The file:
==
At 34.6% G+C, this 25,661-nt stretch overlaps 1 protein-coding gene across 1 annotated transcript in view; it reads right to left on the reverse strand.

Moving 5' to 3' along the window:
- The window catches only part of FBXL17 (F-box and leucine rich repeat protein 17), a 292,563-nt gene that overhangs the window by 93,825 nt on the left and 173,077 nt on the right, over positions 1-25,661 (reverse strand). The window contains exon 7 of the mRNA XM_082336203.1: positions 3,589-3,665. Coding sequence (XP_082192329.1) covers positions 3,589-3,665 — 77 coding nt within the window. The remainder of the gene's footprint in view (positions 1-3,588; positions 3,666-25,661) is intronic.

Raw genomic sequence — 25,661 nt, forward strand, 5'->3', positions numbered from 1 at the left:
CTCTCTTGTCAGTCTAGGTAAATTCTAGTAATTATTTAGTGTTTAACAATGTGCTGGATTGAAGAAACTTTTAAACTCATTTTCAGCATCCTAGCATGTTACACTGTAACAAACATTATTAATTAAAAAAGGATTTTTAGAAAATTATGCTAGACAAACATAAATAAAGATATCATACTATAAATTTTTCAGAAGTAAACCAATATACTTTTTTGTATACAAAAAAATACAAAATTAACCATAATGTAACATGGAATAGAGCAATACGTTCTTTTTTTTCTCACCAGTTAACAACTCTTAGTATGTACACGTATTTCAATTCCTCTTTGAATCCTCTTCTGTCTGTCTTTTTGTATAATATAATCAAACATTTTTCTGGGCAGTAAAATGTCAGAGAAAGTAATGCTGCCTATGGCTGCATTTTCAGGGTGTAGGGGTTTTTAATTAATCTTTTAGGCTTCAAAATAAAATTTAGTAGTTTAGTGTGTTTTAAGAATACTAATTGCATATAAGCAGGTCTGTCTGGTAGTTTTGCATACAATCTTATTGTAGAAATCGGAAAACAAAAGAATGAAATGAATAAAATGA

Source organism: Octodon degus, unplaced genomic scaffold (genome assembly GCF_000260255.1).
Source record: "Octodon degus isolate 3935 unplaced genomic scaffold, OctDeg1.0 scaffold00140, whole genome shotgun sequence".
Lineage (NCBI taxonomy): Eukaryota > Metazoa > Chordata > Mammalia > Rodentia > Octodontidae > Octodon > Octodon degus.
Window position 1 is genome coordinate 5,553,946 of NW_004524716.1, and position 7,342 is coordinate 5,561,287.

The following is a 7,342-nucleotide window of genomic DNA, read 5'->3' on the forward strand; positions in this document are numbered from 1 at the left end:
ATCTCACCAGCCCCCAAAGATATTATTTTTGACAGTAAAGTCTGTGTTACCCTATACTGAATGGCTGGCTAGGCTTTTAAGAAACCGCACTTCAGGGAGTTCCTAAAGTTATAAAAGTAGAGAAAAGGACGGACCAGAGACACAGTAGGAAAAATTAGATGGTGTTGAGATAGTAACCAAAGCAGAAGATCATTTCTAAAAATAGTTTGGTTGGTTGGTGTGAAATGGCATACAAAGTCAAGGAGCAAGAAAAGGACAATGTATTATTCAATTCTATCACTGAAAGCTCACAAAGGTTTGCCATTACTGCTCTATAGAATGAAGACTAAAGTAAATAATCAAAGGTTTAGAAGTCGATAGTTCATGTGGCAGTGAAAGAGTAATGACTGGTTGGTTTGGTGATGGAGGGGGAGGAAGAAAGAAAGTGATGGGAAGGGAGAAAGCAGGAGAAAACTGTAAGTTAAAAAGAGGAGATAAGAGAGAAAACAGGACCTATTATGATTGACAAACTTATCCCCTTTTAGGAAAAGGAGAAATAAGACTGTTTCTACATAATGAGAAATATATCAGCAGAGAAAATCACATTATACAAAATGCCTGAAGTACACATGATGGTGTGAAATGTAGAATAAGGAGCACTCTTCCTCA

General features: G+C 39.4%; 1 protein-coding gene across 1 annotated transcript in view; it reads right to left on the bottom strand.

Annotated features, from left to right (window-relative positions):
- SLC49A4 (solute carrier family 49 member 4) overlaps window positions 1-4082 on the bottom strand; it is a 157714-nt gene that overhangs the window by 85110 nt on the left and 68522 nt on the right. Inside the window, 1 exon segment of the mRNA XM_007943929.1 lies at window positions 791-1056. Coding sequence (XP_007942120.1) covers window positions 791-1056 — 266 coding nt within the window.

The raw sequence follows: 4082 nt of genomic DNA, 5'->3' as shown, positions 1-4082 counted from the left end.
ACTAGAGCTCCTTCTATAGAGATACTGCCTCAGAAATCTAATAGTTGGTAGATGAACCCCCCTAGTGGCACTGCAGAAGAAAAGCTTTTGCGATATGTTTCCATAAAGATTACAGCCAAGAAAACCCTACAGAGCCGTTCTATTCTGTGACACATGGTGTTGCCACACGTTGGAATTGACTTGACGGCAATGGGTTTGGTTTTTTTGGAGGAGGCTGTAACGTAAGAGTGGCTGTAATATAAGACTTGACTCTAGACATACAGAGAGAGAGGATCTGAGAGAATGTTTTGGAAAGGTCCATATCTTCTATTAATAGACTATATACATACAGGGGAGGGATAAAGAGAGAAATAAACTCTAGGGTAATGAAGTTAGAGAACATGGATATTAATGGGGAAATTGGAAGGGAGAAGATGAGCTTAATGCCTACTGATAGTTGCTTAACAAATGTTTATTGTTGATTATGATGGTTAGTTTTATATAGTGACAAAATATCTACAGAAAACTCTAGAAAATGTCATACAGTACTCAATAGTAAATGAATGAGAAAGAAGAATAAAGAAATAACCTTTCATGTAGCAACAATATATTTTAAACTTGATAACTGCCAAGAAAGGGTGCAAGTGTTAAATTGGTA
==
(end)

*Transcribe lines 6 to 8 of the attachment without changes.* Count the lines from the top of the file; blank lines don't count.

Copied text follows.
Source organism: Octodon degus, unplaced genomic scaffold (genome assembly GCF_000260255.1).
Source record: "Octodon degus isolate 3935 unplaced genomic scaffold, OctDeg1.0 scaffold00140, whole genome shotgun sequence".
Lineage (NCBI taxonomy): Eukaryota > Metazoa > Chordata > Mammalia > Rodentia > Octodontidae > Octodon > Octodon degus.